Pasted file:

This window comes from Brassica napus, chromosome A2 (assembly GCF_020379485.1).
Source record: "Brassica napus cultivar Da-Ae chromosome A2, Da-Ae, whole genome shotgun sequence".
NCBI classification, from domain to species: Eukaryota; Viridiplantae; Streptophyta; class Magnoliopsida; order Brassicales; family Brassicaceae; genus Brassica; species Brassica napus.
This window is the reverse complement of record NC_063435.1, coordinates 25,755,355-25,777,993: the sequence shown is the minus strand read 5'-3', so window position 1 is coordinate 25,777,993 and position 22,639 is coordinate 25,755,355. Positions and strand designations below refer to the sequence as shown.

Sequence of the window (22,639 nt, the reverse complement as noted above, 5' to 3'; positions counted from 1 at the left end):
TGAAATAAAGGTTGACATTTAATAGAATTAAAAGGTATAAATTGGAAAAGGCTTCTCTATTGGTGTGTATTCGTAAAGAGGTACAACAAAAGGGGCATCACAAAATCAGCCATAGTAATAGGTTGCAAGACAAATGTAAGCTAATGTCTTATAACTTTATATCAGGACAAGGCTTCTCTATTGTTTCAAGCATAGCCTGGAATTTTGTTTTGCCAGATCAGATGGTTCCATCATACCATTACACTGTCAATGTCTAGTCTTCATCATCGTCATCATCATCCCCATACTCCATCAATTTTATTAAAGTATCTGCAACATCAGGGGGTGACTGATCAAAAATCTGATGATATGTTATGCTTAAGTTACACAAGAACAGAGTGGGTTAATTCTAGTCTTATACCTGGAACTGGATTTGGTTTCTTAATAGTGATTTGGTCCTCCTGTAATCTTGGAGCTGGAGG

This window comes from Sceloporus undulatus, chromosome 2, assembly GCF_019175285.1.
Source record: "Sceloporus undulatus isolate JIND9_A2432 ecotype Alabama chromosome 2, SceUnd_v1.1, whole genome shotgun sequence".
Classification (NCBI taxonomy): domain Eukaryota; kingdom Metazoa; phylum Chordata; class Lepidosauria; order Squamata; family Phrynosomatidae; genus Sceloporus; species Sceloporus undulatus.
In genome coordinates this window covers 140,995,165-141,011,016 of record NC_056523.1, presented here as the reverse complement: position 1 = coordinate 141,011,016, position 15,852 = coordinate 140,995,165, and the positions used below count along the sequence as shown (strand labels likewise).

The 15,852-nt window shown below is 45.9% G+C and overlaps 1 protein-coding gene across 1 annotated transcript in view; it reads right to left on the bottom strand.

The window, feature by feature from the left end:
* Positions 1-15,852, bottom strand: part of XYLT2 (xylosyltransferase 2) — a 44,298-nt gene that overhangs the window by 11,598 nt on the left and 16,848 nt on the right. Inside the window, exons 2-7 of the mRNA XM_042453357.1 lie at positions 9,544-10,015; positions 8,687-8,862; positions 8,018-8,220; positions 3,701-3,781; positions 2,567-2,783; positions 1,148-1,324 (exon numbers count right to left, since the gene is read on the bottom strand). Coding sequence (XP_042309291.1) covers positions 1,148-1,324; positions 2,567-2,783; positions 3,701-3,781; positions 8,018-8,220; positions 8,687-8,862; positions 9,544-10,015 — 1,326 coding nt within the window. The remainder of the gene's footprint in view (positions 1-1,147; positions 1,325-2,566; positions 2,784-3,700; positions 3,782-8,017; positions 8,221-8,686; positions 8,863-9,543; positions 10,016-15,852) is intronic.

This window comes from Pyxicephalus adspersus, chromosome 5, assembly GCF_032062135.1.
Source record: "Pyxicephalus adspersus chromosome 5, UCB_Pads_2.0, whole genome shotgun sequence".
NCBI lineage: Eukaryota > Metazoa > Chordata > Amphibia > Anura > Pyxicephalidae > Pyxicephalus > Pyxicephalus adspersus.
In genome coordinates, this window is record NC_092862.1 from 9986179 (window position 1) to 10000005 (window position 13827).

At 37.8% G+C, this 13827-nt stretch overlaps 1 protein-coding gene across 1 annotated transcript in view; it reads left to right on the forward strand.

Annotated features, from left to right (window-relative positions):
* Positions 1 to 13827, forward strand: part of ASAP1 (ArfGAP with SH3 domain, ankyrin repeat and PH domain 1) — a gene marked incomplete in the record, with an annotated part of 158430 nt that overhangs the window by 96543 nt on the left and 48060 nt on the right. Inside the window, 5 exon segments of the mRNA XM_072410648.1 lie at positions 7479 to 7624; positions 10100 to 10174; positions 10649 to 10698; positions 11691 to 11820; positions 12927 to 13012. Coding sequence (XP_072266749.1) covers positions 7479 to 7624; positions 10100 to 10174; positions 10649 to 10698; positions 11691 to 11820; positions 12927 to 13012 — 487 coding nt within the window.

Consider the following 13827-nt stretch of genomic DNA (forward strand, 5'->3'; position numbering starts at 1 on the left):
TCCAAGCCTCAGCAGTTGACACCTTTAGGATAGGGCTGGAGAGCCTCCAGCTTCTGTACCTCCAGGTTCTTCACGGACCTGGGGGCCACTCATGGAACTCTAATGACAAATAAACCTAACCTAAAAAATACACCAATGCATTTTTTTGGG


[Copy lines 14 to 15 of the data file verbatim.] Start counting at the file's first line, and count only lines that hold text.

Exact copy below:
This window comes from Pyxicephalus adspersus, chromosome 5, assembly GCF_032062135.1.
Source record: "Pyxicephalus adspersus chromosome 5, UCB_Pads_2.0, whole genome shotgun sequence".